Real estate is hard work and it takes a long learning curve. It has a lot of bear traps that can crash your tender toes. And it takes money. We professional investors play Monopoly with our own real money. If it was easy, everyone would do it, and that's its real saving grace. If you can learn, and work the system, real estate is the traditional basis of most great fortunes -- especially when you get to the level where you become your own banker.
     
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  16. FlipFlops
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    FlipFlops Contributor I've Read UNSCRIPTED

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    We, my wife and I, bought a house the ugliest house-nicest neighborhood we could afford. Moved in it, fixed it up over a year, turned it into a rental. Took equity out.

    Bought another ugliest house, nicest neighborhood. Moved in, got plans/permits, Bulldozed it. Built two townhouses. Moved in one, kept the other as rental. Took equity out. Bought another house, bulldozed it, built three townhomes. Then built another two. Then built eight rowhouses. We have kept them all as rentals.... repeat... repeat.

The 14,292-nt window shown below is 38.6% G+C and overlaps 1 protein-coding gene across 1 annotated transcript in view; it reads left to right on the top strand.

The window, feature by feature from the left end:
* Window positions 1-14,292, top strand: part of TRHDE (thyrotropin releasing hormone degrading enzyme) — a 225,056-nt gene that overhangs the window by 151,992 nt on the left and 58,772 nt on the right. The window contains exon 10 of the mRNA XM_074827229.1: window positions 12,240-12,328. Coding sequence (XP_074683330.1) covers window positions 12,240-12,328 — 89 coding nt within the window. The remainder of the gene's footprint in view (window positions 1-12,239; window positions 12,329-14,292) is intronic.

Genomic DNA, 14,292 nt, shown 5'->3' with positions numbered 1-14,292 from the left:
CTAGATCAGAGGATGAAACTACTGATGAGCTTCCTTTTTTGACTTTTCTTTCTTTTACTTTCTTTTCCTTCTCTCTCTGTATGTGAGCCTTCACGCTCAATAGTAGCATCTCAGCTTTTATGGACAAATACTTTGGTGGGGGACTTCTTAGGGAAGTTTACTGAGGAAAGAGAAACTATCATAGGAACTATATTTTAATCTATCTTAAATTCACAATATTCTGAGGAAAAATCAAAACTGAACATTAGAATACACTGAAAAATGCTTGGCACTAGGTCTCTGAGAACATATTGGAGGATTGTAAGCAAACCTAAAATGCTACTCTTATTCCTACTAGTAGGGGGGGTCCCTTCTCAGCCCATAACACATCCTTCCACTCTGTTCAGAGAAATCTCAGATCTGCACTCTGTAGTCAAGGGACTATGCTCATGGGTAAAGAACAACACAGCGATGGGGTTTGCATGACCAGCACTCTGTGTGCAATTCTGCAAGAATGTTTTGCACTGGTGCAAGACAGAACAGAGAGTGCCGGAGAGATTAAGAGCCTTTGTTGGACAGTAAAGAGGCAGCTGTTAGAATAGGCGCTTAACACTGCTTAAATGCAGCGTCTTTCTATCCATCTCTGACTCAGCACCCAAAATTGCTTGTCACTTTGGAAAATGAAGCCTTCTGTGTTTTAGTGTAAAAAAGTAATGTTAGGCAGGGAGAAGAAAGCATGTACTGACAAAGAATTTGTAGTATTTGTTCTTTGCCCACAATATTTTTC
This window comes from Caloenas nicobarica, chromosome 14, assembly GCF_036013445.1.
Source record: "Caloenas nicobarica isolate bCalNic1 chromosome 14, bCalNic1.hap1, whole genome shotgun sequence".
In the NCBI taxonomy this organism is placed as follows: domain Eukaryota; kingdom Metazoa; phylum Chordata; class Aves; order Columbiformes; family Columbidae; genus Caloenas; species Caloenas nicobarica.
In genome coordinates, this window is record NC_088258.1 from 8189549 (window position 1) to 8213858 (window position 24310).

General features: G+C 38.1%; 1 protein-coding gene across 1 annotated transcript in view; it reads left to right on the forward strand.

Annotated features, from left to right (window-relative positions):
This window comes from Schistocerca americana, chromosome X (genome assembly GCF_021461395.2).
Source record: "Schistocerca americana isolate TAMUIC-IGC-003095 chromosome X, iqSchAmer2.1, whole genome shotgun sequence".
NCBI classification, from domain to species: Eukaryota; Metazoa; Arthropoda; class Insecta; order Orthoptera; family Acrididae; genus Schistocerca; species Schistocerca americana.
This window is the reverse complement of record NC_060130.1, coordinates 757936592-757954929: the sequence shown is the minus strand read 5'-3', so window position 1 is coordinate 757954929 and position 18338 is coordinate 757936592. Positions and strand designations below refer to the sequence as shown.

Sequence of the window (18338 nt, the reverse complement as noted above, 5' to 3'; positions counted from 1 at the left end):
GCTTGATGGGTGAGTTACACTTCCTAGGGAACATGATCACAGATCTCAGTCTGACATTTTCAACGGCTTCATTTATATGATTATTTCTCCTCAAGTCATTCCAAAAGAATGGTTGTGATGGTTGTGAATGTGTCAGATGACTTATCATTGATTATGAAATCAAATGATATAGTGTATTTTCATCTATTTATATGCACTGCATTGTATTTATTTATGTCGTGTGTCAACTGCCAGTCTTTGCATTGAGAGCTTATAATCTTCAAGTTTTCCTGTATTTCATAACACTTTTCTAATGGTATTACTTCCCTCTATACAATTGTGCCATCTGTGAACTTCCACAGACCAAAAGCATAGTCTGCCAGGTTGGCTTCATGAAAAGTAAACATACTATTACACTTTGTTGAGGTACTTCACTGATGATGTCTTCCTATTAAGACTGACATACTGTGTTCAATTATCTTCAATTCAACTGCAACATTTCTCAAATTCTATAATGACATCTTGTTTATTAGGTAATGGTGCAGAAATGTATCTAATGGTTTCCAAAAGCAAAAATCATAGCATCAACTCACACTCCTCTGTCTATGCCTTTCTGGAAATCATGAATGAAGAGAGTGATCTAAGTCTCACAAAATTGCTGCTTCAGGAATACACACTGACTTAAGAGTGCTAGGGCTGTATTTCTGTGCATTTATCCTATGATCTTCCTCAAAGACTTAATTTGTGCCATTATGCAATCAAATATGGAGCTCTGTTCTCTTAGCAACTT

The architect can help you with zoning/permits etc. There are TONS of books about being your own owner/builder and cost estimating etc. Educate yourself and go for it. Read about owner financing, creative financing, maybe give up a little equity and let someone else assume 100% of the risk.

    Best advice I ever got was to look for:
    Location
    Expandability
    And Terms
    Have any two of the above your doing good, all three is a home run.
    We try to keep MINIMUM of 35% equity for a cushion. 45% equity is our average.

    We avoid ghettos, we look for Yuppie housing. But that is us.
    You can do it, educate yourself.
     
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  17. rogerperry
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    rogerperry New Contributor

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    You requires capital and a good amount of knowledge, need tons of experience to do real development..